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Hanging on by a thread or better than ever?

Thursday 20 January 2022 | Written by Te Tuhi Kelly | Published in Opinion

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Hanging on by a thread or better than ever?
Te Tuhi Kelly. PHOTO: COOK ISLANDS NEWS/191011111

Well I hate to be proven right once again. This time the word out on the street is that the BTIB (Business Trade and Investment Board) under the management of chief executive Repeta Puna is now just hanging on by a thread, writes Te Tuhi Kelly, Leader of the Progressive Party.

More senior staff have decided enough is enough and have resigned and gone to greener pastures. Of the eleven (11) or so staff because of troubles at the mill, they are now down to about three (3) young and with very little experience being forced into providing a service at a more senior and experienced level than what they currently have and above their pay grade. Not only that, but there is also very little compliance work being provided as the compliance advisor left in December 2021, I have it on good authority that he was fed up with Repeta’s poor management style.

I have written several blogs and articles about the situation of the BTIB since Repeta took over and the demise of a government agency of such import must lie with the current Minister of the BTIB and that is Patrick Arioka on behalf of the Prime Minister Mark Brown. Arioka has been conspicuous by his absence, and we understand he has health issues. The fact is, he’s the Minister and should have had her removed for non-performance and incompetence when he took over that portfolio.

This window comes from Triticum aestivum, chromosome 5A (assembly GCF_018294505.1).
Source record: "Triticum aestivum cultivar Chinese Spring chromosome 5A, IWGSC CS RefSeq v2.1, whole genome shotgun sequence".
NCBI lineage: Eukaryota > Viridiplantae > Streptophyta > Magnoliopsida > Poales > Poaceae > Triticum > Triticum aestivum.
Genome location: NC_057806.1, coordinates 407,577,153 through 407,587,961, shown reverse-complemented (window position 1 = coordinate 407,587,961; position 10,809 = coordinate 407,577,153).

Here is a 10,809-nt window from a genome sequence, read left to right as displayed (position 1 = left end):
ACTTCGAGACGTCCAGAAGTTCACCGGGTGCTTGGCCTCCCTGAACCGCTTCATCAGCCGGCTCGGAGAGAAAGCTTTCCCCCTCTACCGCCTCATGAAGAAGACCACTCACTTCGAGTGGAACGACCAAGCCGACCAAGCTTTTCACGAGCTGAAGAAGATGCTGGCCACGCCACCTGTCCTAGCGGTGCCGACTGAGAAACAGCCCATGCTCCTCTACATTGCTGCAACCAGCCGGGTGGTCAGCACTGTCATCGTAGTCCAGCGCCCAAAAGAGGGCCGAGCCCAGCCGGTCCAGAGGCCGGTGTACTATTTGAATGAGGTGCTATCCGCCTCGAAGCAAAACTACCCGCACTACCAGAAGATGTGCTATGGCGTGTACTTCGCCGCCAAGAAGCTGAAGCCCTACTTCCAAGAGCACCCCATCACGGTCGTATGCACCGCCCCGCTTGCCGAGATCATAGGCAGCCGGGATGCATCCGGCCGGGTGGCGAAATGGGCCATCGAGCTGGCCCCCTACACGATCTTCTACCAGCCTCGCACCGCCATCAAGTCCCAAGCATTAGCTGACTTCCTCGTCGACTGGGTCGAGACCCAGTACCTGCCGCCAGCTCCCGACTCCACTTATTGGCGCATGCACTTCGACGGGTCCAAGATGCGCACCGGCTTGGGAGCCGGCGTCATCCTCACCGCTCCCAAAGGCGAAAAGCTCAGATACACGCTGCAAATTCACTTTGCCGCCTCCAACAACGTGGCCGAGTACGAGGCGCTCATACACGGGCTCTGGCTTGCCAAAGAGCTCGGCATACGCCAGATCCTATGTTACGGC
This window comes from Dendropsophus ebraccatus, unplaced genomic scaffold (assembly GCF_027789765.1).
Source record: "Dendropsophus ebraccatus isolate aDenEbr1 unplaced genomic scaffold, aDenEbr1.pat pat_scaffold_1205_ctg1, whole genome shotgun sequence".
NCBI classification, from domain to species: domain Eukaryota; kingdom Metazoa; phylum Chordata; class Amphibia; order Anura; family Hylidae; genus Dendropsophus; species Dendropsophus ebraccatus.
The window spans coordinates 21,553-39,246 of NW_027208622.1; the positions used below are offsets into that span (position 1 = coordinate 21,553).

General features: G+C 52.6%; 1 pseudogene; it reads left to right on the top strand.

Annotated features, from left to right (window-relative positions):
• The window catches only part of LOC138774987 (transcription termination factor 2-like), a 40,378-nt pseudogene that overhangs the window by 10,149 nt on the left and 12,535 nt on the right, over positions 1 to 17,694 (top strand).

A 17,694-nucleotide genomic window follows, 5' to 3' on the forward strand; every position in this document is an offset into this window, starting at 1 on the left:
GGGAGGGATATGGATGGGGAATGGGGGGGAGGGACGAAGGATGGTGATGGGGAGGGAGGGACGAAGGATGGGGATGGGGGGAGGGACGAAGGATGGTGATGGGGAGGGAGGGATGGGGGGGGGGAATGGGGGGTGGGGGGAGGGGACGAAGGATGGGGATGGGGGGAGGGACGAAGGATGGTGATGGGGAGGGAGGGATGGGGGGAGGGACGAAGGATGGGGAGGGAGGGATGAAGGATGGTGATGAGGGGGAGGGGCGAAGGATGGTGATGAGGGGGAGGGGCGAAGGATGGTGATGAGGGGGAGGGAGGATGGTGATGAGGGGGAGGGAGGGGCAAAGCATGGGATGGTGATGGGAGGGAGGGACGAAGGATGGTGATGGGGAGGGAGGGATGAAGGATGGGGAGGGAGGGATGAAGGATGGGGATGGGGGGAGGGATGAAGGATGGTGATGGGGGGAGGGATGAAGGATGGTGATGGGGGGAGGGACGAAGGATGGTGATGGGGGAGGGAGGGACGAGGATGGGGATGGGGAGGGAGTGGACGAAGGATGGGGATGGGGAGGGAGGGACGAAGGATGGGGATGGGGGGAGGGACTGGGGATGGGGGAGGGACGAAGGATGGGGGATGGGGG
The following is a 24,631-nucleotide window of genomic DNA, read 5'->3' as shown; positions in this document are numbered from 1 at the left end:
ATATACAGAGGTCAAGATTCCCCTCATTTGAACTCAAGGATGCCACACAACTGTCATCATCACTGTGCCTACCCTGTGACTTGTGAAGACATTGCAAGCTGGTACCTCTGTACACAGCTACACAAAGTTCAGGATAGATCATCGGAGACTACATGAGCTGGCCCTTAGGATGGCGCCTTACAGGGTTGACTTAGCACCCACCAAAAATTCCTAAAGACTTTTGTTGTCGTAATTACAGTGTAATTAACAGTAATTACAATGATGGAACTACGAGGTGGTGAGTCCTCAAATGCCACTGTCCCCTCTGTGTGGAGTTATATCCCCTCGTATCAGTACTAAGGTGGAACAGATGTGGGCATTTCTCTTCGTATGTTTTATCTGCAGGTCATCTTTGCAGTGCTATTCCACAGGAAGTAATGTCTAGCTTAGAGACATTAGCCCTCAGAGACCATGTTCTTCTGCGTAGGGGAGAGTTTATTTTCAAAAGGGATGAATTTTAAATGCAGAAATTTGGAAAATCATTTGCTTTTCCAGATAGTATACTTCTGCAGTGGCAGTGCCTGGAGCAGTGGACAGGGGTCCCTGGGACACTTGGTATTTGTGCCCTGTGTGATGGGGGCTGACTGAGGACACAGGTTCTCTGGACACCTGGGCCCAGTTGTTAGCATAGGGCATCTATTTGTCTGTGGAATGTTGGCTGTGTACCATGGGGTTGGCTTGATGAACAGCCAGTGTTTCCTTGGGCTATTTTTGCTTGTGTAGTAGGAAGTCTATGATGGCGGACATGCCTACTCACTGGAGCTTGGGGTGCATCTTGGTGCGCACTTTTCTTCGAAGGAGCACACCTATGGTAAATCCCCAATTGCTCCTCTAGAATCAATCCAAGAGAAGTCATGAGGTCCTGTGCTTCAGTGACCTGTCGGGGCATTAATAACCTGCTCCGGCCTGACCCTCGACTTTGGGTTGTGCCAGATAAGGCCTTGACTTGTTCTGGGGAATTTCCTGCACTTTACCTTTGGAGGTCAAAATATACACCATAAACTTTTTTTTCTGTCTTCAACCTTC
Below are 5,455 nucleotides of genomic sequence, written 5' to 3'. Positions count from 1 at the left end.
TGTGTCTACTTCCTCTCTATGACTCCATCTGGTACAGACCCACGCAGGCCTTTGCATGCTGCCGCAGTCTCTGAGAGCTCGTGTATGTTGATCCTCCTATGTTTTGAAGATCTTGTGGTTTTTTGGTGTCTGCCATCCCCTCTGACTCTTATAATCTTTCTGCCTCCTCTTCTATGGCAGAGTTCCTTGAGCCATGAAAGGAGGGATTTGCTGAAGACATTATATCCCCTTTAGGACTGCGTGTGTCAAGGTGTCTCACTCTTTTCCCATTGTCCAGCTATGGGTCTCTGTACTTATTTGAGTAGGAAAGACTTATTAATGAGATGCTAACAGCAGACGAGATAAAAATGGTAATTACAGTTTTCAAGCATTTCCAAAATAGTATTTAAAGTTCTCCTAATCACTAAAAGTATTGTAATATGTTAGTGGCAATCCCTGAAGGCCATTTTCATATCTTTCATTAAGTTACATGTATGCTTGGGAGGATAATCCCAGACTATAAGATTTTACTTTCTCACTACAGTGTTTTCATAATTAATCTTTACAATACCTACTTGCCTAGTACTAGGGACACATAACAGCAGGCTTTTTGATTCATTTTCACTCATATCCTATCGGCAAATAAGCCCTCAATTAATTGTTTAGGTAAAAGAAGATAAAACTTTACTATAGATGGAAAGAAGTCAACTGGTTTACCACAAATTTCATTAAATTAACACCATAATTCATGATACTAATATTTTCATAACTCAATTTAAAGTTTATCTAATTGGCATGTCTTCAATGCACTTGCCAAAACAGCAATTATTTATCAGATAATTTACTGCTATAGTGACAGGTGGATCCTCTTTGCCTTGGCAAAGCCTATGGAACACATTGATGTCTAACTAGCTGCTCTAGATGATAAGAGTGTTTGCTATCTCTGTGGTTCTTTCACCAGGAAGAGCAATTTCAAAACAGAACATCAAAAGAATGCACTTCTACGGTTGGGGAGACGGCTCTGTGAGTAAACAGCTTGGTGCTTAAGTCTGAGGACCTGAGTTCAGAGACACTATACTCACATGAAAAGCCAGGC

Repeta has an outstanding personal grievance case against her and the powers that be, have dragged their tails over this because it is small fry when they are dealing with bigger fish i.e., Robert Tapaitau, Nga and Diane Puna and one other and this is the kicker they know very well that she does not follow nor listen to proper employment processes. What do they do? Nothing, nada, absolutely zip and still they let her run down the BTIB to a level of confidence across the public service that was of concern even before she took over the helm.

Word is also out that the BTIB loan system is in a shamble with tens of thousands of taxpayer money paid out to locals and very little money if at all being loan repayments to the BTIB. That should be of major concern to Arioka and the Government, and to the people of the Cook Islands, but they have let things slide and roll on with the excuse it is Covid.